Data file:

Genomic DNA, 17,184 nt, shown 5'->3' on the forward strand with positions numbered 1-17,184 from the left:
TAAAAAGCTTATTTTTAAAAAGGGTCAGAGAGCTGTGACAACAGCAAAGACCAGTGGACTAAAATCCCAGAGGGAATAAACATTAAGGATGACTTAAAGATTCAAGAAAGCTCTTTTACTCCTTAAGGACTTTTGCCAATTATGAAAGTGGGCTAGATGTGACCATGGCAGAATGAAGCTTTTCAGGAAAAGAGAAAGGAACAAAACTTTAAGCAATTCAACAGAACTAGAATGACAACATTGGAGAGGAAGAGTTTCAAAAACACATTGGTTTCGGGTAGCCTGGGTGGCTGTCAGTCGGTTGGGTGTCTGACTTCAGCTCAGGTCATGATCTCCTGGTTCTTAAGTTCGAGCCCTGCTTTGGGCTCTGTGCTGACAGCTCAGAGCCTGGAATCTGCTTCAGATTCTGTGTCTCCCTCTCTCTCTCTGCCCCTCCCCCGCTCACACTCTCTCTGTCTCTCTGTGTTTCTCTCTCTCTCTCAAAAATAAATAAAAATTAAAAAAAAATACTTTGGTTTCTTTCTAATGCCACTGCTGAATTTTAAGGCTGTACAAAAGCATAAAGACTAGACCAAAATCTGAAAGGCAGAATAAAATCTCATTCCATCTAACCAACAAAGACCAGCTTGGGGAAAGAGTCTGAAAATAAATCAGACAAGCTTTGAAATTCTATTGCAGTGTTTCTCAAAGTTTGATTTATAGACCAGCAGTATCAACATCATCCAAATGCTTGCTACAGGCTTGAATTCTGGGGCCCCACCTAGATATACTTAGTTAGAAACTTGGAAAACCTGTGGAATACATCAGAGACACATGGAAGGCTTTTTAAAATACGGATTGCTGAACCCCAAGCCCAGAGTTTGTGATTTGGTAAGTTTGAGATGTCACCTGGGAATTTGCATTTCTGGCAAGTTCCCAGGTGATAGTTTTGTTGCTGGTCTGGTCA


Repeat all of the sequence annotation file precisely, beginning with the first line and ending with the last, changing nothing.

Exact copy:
Genomic DNA, 17,184 nt, shown 5'->3' on the forward strand with positions numbered 1-17,184 from the left:
TAAAAAGCTTATTTTTAAAAAGGGTCAGAGAGCTGTGACAACAGCAAAGACCAGTGGACTAAAATCCCAGAGGGAATAAACATTAAGGATGACTTAAAGATTCAAGAAAGCTCTTTTACTCCTTAAGGACTTTTGCCAATTATGAAAGTGGGCTAGATGTGACCATGGCAGAATGAAGCTTTTCAGGAAAAGAGAAAGGAACAAAACTTTAAGCAATTCAACAGAACTAGAATGACAACATTGGAGAGGAAGAGTTTCAAAAACACATTGGTTTCGGGTAGCCTGGGTGGCTGTCAGTCGGTTGGGTGTCTGACTTCAGCTCAGGTCATGATCTCCTGGTTCTTAAGTTCGAGCCCTGCTTTGGGCTCTGTGCTGACAGCTCAGAGCCTGGAATCTGCTTCAGATTCTGTGTCTCCCTCTCTCTCTCTGCCCCTCCCCCGCTCACACTCTCTCTGTCTCTCTGTGTTTCTCTCTCTCTCTCAAAAATAAATAAAAATTAAAAAAAAATACTTTGGTTTCTTTCTAATGCCACTGCTGAATTTTAAGGCTGTACAAAAGCATAAAGACTAGACCAAAATCTGAAAGGCAGAATAAAATCTCATTCCATCTAACCAACAAAGACCAGCTTGGGGAAAGAGTCTGAAAATAAATCAGACAAGCTTTGAAATTCTATTGCAGTGTTTCTCAAAGTTTGATTTATAGACCAGCAGTATCAACATCATCCAAATGCTTGCTACAGGCTTGAATTCTGGGGCCCCACCTAGATATACTTAGTTAGAAACTTGGAAAACCTGTGGAATACATCAGAGACACATGGAAGGCTTTTTAAAATACGGATTGCTGAACCCCAAGCCCAGAGTTTGTGATTTGGTAAGTTTGAGATGTCACCTGGGAATTTGCATTTCTGGCAAGTTCCCAGGTGATAGTTTTGTTGCTGGTCTGGTCA